Acts 2 records the event of God's pouring out of His Spirit on the church, as well as the accompanying manifestations that testified dramatically that something extraordinary was taking place. Subsequently, the Holy Spirit is a significant theme throughout the rest of Acts, as the gospel was preached and more people were called into the church. The epistles of Paul, Peter, and John likewise feature the Holy Spirit frequently. Yet, for all that is written about it, the Holy Spirit is still commonly misunderstood. Many theologians claim to know what the Holy Spirit is, yet they simultaneously profess it to be an incomprehensible mystery!
Part of the difficulty in understanding God's Spirit comes from the common challenges that arise whenever a text is translated from one language, with all of its nuances, into another. In this case, the Greek word translated as “spirit” is pneuma. E.W. Bullinger, in The Companion Bible, catalogs fourteen different meanings or usages of that one Greek word. It should not be surprising, then, that when Greek texts are concisely translated into English, some of what is intended by pneuma can become clouded.
Further confusion has been introduced by the so-called “early church fathers,” whose writings are often looked to for guidance in understanding early Christian doctrine. They may have been early on the scene, yet they were also influenced by Greek philosophy, Plato in particular. Plato's worldview—one not based on the Bible—promoted a triune godhead or a single god that mysteriously expresses itself in three different persons or personalities. Plato himself developed this view from much older trinities found in the Babylonian mystery religions, as well as Egyptian beliefs.
One of the rarer usages of the word pneuma is “a spirit being,” thus it was not a great leap for early scholars—looking through a lens of pagan concepts—to regard the Holy Spirit as a third God-Being. Because those involved were already inclined to think in terms of a god consisting of three persons, they were able to find “evidence” of such an idea in the Scriptures.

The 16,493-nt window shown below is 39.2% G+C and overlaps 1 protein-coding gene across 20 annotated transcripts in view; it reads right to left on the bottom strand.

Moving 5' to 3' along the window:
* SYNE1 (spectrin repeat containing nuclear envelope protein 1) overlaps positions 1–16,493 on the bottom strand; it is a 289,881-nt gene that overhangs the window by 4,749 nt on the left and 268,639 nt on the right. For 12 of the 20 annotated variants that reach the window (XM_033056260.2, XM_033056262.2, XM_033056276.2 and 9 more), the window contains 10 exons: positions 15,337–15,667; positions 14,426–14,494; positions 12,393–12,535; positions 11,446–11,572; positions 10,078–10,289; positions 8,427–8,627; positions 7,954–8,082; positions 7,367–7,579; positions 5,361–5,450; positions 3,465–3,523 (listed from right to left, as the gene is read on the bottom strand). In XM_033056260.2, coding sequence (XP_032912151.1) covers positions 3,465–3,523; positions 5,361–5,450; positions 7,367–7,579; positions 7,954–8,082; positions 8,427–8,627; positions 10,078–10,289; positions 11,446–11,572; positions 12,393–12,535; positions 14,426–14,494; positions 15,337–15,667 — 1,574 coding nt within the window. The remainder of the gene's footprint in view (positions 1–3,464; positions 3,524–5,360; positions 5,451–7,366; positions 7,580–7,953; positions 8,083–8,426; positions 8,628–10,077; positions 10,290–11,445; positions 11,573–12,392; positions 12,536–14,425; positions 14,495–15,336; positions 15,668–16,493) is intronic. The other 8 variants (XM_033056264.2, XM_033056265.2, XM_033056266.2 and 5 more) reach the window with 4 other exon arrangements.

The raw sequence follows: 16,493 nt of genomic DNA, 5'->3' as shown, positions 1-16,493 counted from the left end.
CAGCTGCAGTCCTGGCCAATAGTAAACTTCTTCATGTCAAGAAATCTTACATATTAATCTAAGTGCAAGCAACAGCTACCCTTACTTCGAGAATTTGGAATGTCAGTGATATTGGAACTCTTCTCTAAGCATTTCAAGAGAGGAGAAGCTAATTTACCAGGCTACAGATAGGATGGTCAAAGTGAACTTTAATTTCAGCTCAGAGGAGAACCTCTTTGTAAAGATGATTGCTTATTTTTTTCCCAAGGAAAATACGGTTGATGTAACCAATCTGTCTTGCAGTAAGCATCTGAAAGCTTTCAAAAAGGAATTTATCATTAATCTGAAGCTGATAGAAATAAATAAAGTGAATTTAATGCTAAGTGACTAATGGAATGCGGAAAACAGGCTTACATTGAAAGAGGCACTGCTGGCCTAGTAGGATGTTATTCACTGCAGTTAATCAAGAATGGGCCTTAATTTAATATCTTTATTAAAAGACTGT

It has been said that heresy crawls in its first generation, it walks in the second, and then it runs. Once the notion of the Holy Spirit being a third person got its start, it walked and then soon sprinted throughout the Western world with such force that now the overwhelming majority of professing Christians take the idea as a given.
It is worth remembering that there is indeed a spirit being striving for equality with the Father and the Son, but that spirit—Satan the Devil—is anything but holy (Isaiah 14:13-14). He has, though, created a place for himself in the minds of millions by guiding Catholic and Protestant doctrine to include a mysterious third spirit being within a three-part godhead, just as the ancient pagan religions held. Yet, that construct is nowhere found in the Hebrew Scriptures, nor is it unambiguously seen in the Greek Scriptures. It is a doctrine that must be read into the Greek text, but doing so only creates contradiction and confusion—neither of which are from God (John 10:35; I Corinthians 14:33).
David C. Grabbe
What Is the Holy Spirit?
In this verse, which refers directly to Jesus Christ, "spirit" is used in the sense of composition. But just because the Father and the Son are composed of spirit does not mean they have no form. If they had no form, how could the Bible honestly say that humans were created in the image of God (Genesis 1:26)? They do have form. Physically, we are in Their image.
John W. Ritenbaugh
The Holy Spirit and the Trinity (Part One)
Other Forerunner Commentary entries containing 2 Corinthians 3:17:
1 Corinthians 1:2
2 Corinthians 1:1
2 Corinthians 5:10